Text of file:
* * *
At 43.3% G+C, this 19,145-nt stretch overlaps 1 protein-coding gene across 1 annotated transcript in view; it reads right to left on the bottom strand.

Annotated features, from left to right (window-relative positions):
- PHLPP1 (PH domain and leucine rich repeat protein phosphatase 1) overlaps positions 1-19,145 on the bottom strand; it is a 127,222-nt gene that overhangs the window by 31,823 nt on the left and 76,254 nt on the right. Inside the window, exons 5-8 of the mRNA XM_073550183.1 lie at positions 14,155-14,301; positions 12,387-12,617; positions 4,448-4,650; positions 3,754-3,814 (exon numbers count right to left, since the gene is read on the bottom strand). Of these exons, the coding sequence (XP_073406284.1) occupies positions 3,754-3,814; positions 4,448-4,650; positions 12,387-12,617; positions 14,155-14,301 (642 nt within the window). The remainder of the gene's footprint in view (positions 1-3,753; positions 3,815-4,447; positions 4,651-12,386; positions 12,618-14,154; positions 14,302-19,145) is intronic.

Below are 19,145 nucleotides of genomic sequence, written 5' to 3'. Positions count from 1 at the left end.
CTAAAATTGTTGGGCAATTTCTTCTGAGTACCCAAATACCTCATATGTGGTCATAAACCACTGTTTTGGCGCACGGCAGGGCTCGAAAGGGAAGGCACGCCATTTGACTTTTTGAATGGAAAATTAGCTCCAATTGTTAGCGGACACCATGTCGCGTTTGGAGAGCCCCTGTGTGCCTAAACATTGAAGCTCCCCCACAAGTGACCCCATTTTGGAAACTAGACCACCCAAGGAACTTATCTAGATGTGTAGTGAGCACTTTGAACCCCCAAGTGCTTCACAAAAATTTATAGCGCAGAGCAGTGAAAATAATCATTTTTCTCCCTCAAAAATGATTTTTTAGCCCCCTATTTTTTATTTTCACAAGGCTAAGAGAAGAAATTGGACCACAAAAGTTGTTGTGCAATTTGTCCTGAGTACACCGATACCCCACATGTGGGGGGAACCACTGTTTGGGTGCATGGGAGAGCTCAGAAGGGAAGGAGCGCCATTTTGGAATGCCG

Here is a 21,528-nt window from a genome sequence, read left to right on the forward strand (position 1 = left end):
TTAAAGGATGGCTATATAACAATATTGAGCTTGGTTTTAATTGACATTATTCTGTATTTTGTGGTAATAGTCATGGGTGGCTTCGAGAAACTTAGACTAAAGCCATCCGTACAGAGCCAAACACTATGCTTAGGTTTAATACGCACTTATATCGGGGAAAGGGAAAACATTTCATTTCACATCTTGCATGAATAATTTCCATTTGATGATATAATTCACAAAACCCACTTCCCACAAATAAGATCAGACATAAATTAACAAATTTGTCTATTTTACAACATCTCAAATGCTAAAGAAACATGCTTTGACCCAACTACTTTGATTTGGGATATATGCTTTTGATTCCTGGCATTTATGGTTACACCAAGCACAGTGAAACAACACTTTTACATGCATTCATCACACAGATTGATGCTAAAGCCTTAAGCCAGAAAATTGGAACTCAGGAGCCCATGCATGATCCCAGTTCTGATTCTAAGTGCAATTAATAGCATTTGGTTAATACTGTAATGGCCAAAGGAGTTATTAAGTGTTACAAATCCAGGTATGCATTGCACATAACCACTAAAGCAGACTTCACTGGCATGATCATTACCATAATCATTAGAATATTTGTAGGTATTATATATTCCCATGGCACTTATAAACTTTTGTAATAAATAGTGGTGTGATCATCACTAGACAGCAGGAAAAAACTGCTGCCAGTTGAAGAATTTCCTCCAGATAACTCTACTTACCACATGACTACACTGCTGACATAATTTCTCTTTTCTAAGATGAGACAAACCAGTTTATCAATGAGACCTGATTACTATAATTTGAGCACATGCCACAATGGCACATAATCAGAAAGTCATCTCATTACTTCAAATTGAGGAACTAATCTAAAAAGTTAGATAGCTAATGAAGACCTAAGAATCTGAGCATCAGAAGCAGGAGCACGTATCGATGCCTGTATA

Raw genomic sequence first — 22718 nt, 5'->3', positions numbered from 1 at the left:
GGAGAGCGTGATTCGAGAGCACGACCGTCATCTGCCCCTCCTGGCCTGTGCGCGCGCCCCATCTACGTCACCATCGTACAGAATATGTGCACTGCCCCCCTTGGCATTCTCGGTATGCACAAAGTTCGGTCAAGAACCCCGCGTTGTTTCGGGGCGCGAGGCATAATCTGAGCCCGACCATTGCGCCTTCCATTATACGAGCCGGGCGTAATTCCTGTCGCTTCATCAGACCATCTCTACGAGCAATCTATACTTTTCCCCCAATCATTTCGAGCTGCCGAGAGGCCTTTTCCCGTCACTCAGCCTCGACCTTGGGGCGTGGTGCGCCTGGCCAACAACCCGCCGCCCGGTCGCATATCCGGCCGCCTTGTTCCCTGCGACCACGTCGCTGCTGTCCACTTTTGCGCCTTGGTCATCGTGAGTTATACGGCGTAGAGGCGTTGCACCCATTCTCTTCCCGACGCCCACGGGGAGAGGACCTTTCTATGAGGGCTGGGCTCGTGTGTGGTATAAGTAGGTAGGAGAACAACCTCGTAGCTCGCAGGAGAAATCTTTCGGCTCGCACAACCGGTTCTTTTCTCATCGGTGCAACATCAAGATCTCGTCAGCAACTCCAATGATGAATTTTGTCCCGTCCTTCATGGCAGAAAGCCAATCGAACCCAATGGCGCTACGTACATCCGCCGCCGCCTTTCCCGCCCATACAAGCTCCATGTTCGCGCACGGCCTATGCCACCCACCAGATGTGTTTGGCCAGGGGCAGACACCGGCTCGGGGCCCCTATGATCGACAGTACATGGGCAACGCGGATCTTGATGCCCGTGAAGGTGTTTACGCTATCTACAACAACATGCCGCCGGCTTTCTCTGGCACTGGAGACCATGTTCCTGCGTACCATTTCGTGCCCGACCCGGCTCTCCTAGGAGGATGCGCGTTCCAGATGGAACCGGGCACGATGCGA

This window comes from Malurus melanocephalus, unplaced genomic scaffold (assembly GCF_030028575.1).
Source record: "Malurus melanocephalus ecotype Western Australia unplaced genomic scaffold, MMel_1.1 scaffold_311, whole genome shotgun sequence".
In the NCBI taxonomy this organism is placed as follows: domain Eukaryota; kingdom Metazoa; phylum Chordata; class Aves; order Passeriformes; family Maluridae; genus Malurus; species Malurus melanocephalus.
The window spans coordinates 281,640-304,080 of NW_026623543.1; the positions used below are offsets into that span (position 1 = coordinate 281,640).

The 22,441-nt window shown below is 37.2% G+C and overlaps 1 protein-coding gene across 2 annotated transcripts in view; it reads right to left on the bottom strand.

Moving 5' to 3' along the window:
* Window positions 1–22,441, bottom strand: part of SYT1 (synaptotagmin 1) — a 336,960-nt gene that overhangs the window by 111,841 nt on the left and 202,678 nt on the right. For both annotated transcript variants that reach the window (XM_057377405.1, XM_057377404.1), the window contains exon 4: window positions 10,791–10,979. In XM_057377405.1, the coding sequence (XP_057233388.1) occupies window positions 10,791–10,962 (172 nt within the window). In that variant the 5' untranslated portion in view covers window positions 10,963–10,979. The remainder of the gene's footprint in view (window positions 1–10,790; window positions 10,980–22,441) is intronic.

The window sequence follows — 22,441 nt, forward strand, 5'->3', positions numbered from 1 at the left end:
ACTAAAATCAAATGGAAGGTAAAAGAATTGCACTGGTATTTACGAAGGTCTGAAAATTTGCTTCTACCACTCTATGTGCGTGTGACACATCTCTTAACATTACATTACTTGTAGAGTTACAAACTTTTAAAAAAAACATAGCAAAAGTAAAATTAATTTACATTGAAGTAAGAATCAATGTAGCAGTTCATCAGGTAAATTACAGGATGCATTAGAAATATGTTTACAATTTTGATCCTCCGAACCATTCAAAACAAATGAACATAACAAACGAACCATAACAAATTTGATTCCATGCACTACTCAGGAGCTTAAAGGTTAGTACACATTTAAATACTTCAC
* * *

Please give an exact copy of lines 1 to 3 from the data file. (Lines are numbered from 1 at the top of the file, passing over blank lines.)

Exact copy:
At 43.3% G+C, this 19,145-nt stretch overlaps 1 protein-coding gene across 1 annotated transcript in view; it reads right to left on the bottom strand.

Annotated features, from left to right (window-relative positions):
- PHLPP1 (PH domain and leucine rich repeat protein phosphatase 1) overlaps positions 1-19,145 on the bottom strand; it is a 127,222-nt gene that overhangs the window by 31,823 nt on the left and 76,254 nt on the right. Inside the window, exons 5-8 of the mRNA XM_073550183.1 lie at positions 14,155-14,301; positions 12,387-12,617; positions 4,448-4,650; positions 3,754-3,814 (exon numbers count right to left, since the gene is read on the bottom strand). Of these exons, the coding sequence (XP_073406284.1) occupies positions 3,754-3,814; positions 4,448-4,650; positions 12,387-12,617; positions 14,155-14,301 (642 nt within the window). The remainder of the gene's footprint in view (positions 1-3,753; positions 3,815-4,447; positions 4,651-12,386; positions 12,618-14,154; positions 14,302-19,145) is intronic.